We're all responsible for Iraq
By James Reston
Today" -- - - It’s not enough to merely criticize
the president or say you voted for another candidate. Every
American citizen has a political and moral duty to do what’s
right for our troops, and for our country.
By James Reston Jr.
Between those who manage the war in Washington and those who
fight it in Iraq, the American people enjoy a safe middle
ground. The country is both at war and not at war. The war
machine in Washington hums along as it did in other great
international conflicts. U.S. troops fight as vicious a war
abroad as they have ever fought. But at home, there is no
sacrifice, no serious deprivations, no mobilization of youth.
Life goes on pretty much as normal.
In what sense then can the average American be held accountable
for the chaos of Iraq? If the citizen did not participate in any
decision that led to unprovoked warfare, did not mislead anyone
about weapons of mass destruction, did not engage in torture or
kill any innocent civilians, does that American bear any
responsibility for the mayhem that Iraq has become?
The philosophers tell us that there are four types of
responsibility for which an individual and a society can be held
to account for aggressive or unprovoked war. Criminal guilt
applies to the power structure that drags a country into an
abyss against its will or upon false pretenses, or the
individuals who engage in crime on the battlefield. After Iraq,
there will be no grandiose trials in which our leaders are asked
to account for their deeds. There will be only a few military
trials for low-level criminal soldiers. Criminal responsibility
for decision-makers will be left to the opprobrium of history
and to Nixonian exile.
There will, however, be a long period of collective
introspection after the war. It will, hopefully, be a period of
reconciliation and regeneration. The central task of the
president we elect in 2008 will be to bind up the nation's
wounds and to rediscover the country's fundamental bearings.
Recognizing the breadth of responsibility for the Iraq disaster,
down to the level of the individual citizen, must be part of
When guilt applies
Metaphysical guilt means that every human being is responsible
for injustices committed anywhere in the world, but especially
crimes that are committed in our presence and with our
knowledge. Does this apply to us? The legitimization of torture
is one instance that seems to fit. It has been done in our
presence, with our knowledge. Or the scrapping of the Geneva
Conventions. When both a nation and an American citizen
acquiesce in the dissolution of accepted moral norms,
metaphysical guilt applies.
The two other categories, moral and political guilt, are most
pointedly relevant at this stage of the Iraq conflict. It is not
enough to complain about President Bush, or to mock him. To mock
the president does not relieve one from responsibility for the
war being fought in the name of every American. Bush's disaster
has become the country's disaster. Every American is now
connected to it politically and morally. We cannot be
indifferent to the scorn for all things American that
characterizes the worldview of us. We must pay attention. It
should move us.
In our safe zone, the hypocrisy toward our troops is another
instance of moral and political guilt. When a person flaunts his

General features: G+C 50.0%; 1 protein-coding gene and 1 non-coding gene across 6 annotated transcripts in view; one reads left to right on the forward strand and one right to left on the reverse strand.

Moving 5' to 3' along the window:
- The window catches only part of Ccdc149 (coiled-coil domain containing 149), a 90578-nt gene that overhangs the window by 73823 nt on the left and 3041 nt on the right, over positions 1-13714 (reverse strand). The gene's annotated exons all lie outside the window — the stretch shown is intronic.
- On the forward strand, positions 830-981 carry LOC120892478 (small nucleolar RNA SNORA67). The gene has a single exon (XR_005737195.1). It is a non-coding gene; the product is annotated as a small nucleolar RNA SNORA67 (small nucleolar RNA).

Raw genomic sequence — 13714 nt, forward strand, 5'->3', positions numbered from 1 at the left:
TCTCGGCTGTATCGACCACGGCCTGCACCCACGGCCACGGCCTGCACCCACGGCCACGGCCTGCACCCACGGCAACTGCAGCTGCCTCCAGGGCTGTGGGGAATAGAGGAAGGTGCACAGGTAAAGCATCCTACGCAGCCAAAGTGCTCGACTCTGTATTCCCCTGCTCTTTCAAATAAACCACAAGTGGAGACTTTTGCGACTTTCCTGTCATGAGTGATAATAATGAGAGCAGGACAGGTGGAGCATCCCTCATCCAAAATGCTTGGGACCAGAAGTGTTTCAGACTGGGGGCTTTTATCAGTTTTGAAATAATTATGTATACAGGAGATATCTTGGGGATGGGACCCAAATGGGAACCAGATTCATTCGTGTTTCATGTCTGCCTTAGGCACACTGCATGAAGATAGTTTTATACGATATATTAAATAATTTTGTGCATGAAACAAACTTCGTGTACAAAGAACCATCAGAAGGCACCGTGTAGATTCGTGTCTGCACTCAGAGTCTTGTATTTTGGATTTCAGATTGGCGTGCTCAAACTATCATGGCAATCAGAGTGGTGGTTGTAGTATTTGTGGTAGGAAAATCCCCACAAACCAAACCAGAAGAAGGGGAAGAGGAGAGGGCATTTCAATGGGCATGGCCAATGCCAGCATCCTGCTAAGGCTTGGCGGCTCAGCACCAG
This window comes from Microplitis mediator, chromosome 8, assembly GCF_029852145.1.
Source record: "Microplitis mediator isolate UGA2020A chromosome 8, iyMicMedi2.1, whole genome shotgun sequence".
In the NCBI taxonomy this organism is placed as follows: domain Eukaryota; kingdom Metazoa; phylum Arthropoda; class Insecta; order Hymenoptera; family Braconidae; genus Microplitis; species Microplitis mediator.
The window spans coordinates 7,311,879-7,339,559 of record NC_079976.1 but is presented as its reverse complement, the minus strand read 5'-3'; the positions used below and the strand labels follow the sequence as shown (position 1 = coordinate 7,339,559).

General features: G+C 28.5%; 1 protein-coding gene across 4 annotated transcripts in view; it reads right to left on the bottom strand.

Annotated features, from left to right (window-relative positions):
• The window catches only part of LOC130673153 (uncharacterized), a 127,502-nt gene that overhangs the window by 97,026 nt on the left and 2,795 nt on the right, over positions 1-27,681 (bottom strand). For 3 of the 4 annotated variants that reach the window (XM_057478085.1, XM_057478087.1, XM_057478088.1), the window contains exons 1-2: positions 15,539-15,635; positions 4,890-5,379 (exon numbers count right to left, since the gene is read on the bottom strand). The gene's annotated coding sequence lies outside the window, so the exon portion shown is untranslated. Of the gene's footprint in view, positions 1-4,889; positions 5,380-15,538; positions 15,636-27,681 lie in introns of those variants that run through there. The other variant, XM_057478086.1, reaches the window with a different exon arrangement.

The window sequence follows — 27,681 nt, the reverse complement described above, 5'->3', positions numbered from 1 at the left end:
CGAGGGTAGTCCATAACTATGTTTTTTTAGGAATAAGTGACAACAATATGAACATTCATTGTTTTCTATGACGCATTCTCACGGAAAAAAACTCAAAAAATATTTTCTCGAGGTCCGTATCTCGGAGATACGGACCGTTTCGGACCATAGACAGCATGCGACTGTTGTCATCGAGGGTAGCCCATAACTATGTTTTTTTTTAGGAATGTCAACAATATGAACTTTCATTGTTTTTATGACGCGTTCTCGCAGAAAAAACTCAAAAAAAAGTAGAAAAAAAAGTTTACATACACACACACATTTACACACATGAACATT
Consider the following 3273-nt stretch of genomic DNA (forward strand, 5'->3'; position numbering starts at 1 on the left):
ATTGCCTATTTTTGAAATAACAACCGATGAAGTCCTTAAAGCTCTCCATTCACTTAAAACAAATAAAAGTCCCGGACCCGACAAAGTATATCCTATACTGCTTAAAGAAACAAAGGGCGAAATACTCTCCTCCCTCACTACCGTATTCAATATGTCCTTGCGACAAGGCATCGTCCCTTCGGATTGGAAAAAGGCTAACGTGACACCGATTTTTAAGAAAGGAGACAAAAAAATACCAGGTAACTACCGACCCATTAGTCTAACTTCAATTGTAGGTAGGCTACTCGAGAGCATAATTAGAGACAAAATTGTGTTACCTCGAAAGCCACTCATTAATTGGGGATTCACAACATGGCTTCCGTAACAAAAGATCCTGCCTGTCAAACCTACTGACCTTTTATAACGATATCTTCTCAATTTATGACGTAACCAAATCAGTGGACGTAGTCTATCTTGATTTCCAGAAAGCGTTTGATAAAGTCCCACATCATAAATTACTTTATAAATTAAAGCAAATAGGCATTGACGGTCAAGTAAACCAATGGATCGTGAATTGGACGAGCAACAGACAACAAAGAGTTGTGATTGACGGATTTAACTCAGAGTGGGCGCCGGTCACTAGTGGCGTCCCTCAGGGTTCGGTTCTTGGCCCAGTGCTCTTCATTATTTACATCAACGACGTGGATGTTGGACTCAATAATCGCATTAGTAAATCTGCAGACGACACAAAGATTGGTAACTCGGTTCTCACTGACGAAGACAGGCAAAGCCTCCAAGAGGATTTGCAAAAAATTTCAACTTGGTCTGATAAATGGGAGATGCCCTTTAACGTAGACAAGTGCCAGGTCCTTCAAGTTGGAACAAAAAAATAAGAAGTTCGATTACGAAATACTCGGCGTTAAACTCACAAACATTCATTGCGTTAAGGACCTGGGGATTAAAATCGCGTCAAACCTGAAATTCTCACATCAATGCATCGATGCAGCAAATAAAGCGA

patriotism and then tolerates the exploitation of soldiers, then
that citizen is morally culpable for that outrage and a
participant in it. Even during the Vietnam War, when I was a
soldier for three years, no soldier was sent back to the jungle
against his will for second and third tours.
Pact with our troops
There existed then, in that "immoral war," a solemn pact between
the soldier and his country that was honored by the military and
accepted by the soldier, even as the war was winding down toward
humiliation. That pact was especially important in the years of
1969-75, when it was clear that the Vietnam War was lost, and
that young men were being asked to die simply to extricate
politicians from their blunders.
And so it is now. No one talks of a noble cause any longer,
especially our troops. Young men are recruited merely with
appeals to their testosterone. When the highest military
officers now warn that this conflict is breaking the military
system, it is because this honorable bond between the country
and the soldier at risk is being broken. The general populace,
despite the horrifying spectacle of severed limbs and wasted
minds, seems indifferent. Didn't these boys and girls sign up
for this? Such a question conveniently separates the citizen
from the soldier.
As for political guilt, all citizens bear the responsibility for
the way their country is governed. They are, therefore, liable
collectively for the political decisions of those leaders they
have elected, regardless of whether one voted for the winner. In
the elections of 2002 and 2004, the Democrats might have halted
the rush to war, but they deliberately avoided the subject. This
lack of resistance permitted this war to be fought and funded as
it was. The Democrats of 2002 and 2004 must share in the
political and moral guilt for the calamity.
The 2006 elections was the first time the political and moral
aspect of the Iraq debacle was joined. In the next election,
that connection will be even more pivotal. If there is no
collective grief about what has happened in Iraq, and no
collective determination to change course, if the hollow
drumbeat for victory and continuing war wins out over
withdrawal, then that, at the very least, will define what and
who we have become, as a nation, as a people, and as
James Reston Jr.'s new book, The Conviction of Richard Nixon:
The Untold Story of the Frost-Nixon Interviews, will be
published June 19.
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